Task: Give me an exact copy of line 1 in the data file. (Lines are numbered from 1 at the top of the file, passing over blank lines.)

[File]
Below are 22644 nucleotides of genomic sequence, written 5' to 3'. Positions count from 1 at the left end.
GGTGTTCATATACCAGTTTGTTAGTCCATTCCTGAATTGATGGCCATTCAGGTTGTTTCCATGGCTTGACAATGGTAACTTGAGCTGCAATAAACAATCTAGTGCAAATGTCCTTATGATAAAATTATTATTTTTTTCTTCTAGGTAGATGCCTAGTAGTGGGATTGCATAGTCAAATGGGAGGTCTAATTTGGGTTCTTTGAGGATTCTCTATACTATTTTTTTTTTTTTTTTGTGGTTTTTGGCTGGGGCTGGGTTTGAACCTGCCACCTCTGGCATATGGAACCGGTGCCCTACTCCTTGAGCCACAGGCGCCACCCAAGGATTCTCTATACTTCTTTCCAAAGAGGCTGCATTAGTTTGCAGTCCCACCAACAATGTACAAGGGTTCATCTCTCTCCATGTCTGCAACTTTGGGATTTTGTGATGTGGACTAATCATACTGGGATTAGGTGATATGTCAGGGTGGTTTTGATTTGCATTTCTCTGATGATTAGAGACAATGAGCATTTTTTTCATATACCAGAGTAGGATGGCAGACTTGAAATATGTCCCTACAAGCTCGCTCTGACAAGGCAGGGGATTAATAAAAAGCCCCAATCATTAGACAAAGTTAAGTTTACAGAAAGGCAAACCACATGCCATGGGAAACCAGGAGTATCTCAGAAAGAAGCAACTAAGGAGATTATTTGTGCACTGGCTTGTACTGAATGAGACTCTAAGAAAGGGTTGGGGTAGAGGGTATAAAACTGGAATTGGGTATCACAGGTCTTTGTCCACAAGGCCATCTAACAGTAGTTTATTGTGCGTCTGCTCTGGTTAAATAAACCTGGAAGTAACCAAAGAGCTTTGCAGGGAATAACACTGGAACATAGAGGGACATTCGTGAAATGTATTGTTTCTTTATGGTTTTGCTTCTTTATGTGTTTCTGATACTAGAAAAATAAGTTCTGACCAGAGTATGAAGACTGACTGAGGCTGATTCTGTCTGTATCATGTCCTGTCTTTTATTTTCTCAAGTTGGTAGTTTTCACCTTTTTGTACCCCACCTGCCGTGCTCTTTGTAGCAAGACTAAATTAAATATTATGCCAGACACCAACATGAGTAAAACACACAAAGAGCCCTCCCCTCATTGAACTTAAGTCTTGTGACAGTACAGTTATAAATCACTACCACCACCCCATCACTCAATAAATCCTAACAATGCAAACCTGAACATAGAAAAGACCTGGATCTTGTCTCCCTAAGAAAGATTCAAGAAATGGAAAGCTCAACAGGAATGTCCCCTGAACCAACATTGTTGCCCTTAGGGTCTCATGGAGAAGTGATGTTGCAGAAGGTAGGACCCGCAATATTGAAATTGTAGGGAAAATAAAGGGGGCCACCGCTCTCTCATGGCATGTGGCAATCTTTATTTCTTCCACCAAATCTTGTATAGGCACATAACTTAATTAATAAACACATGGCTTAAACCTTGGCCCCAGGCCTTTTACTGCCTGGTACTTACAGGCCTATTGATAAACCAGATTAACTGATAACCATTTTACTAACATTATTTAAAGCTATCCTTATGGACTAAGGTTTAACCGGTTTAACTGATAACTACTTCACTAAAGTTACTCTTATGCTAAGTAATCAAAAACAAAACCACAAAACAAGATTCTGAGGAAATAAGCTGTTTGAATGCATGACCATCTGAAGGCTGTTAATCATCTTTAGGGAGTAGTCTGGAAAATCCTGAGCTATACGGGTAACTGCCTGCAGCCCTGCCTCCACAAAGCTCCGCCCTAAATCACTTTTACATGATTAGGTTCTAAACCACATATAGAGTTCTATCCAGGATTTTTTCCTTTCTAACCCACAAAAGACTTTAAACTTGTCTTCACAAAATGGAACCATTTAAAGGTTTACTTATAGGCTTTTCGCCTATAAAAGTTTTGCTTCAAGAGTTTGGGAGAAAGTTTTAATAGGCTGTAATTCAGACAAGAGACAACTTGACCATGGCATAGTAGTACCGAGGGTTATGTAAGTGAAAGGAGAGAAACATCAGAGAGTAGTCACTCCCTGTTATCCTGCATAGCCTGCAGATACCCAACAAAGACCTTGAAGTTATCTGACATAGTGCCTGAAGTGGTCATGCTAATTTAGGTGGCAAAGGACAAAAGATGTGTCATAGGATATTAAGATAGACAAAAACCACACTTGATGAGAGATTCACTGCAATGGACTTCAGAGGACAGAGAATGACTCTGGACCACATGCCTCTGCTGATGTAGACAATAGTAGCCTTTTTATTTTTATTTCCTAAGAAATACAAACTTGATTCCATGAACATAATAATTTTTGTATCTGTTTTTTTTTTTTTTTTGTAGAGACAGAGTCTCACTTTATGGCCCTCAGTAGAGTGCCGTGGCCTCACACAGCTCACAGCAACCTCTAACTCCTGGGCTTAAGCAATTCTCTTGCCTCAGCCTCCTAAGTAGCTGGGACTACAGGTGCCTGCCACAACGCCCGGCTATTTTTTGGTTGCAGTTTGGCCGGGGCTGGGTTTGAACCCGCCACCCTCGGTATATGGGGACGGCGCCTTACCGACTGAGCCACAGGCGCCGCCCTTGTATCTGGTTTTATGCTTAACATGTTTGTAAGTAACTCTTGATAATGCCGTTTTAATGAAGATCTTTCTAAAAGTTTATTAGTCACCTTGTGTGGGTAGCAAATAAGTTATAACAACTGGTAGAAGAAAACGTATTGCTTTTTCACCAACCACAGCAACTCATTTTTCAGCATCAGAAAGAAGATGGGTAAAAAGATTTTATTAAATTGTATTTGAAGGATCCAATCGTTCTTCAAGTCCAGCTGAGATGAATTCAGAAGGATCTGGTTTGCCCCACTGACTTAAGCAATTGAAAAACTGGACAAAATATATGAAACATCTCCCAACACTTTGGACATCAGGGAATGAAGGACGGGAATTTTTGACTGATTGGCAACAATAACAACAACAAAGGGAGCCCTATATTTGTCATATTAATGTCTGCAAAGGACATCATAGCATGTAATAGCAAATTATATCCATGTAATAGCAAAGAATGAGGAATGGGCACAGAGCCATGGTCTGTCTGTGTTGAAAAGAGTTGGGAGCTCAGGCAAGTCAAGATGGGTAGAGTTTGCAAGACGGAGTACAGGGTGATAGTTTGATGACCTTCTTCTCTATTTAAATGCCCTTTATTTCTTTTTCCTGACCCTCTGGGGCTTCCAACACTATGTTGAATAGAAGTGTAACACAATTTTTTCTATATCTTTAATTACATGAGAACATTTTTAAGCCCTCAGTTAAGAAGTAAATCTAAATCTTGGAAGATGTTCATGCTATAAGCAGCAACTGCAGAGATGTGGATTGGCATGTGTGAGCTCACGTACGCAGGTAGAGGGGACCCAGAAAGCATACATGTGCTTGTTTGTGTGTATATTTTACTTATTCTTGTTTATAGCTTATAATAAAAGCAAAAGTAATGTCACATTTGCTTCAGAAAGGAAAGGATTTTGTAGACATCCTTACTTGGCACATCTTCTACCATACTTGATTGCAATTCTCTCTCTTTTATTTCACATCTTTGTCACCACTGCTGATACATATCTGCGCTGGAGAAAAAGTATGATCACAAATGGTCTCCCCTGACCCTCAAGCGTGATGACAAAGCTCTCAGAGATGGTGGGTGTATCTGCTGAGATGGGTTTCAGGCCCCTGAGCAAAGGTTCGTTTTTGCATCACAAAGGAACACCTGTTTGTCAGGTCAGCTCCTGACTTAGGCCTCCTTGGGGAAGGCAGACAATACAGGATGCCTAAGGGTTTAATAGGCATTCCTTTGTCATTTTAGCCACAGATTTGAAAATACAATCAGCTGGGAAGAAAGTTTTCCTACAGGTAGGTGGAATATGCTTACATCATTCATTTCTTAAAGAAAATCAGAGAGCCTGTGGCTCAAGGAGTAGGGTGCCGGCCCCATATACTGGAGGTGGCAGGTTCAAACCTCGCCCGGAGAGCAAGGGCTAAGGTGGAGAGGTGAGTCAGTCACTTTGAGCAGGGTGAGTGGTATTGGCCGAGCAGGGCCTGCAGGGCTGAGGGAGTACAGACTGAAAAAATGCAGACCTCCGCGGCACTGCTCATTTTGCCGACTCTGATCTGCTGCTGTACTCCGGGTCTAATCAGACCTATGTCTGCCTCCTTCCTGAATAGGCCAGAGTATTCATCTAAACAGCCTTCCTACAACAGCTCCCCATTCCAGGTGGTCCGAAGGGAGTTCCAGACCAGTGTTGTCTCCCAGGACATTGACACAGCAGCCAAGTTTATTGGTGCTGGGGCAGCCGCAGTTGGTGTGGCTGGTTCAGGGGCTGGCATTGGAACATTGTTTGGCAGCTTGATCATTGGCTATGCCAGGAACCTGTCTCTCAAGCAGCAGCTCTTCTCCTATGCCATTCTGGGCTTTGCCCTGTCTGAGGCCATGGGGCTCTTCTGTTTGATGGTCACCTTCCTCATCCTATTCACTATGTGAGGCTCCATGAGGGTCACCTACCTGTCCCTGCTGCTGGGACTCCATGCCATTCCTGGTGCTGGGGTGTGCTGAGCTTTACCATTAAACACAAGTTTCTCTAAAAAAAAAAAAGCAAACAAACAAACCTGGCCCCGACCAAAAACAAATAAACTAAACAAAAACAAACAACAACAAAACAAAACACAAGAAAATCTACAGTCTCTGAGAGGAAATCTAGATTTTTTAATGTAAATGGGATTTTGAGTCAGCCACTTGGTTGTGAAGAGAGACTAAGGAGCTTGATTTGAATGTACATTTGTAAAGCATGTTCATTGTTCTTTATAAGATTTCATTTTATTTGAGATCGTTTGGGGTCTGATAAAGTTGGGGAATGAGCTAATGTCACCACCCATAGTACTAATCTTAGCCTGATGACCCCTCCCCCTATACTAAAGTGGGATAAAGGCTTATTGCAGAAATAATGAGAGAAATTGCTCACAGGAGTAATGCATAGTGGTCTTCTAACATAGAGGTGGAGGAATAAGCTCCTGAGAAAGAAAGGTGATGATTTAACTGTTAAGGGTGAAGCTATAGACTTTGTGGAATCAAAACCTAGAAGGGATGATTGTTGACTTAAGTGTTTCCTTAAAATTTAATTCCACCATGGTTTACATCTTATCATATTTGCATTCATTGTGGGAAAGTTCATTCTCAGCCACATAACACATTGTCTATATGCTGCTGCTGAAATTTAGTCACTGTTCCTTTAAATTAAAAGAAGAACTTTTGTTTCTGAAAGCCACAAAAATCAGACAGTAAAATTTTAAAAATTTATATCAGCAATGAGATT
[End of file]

Below are 22644 nucleotides of genomic sequence, written 5' to 3'. Positions count from 1 at the left end.